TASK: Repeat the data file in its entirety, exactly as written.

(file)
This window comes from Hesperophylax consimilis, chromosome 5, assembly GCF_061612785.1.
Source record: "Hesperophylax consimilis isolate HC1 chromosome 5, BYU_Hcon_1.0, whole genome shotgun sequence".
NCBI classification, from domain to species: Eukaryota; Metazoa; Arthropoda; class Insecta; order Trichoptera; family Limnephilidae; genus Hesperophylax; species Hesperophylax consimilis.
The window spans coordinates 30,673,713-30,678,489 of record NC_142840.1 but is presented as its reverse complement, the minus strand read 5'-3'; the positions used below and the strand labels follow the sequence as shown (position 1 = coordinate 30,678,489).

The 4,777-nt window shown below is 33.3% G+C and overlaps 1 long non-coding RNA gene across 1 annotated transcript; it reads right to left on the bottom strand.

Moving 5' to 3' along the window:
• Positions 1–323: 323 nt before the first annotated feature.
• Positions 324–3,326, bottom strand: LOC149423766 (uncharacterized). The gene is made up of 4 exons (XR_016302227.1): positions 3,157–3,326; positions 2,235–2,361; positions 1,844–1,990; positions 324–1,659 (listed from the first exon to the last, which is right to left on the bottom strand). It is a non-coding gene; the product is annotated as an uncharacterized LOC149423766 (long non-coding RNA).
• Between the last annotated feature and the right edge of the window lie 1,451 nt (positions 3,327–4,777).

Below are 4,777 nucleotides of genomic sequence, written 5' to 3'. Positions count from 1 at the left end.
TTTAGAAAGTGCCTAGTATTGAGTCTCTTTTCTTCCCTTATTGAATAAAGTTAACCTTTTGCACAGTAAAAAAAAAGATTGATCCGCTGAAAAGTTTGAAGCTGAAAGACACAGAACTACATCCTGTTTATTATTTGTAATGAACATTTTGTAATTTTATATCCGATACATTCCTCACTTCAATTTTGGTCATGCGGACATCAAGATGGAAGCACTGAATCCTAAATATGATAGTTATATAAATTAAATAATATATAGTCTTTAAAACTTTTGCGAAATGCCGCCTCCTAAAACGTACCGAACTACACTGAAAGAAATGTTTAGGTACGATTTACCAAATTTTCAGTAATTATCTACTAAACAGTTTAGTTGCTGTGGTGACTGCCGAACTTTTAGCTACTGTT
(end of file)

This window comes from Hesperophylax consimilis, chromosome 5, assembly GCF_061612785.1.
Source record: "Hesperophylax consimilis isolate HC1 chromosome 5, BYU_Hcon_1.0, whole genome shotgun sequence".
NCBI classification, from domain to species: Eukaryota; Metazoa; Arthropoda; class Insecta; order Trichoptera; family Limnephilidae; genus Hesperophylax; species Hesperophylax consimilis.
The window spans coordinates 30,673,713-30,678,489 of record NC_142840.1 but is presented as its reverse complement, the minus strand read 5'-3'; the positions used below and the strand labels follow the sequence as shown (position 1 = coordinate 30,678,489).

The 4,777-nt window shown below is 33.3% G+C and overlaps 1 long non-coding RNA gene across 1 annotated transcript; it reads right to left on the bottom strand.

Moving 5' to 3' along the window:
• Positions 1–323: 323 nt before the first annotated feature.
• Positions 324–3,326, bottom strand: LOC149423766 (uncharacterized). The gene is made up of 4 exons (XR_016302227.1): positions 3,157–3,326; positions 2,235–2,361; positions 1,844–1,990; positions 324–1,659 (listed from the first exon to the last, which is right to left on the bottom strand). It is a non-coding gene; the product is annotated as an uncharacterized LOC149423766 (long non-coding RNA).
• Between the last annotated feature and the right edge of the window lie 1,451 nt (positions 3,327–4,777).

Below are 4,777 nucleotides of genomic sequence, written 5' to 3'. Positions count from 1 at the left end.
TTTAGAAAGTGCCTAGTATTGAGTCTCTTTTCTTCCCTTATTGAATAAAGTTAACCTTTTGCACAGTAAAAAAAAAGATTGATCCGCTGAAAAGTTTGAAGCTGAAAGACACAGAACTACATCCTGTTTATTATTTGTAATGAACATTTTGTAATTTTATATCCGATACATTCCTCACTTCAATTTTGGTCATGCGGACATCAAGATGGAAGCACTGAATCCTAAATATGATAGTTATATAAATTAAATAATATATAGTCTTTAAAACTTTTGCGAAATGCCGCCTCCTAAAACGTACCGAACTACACTGAAAGAAATGTTTAGGTACGATTTACCAAATTTTCAGTAATTATCTACTAAACAGTTTAGTTGCTGTGGTGACTGCCGAACTTTTAGCTACTGTT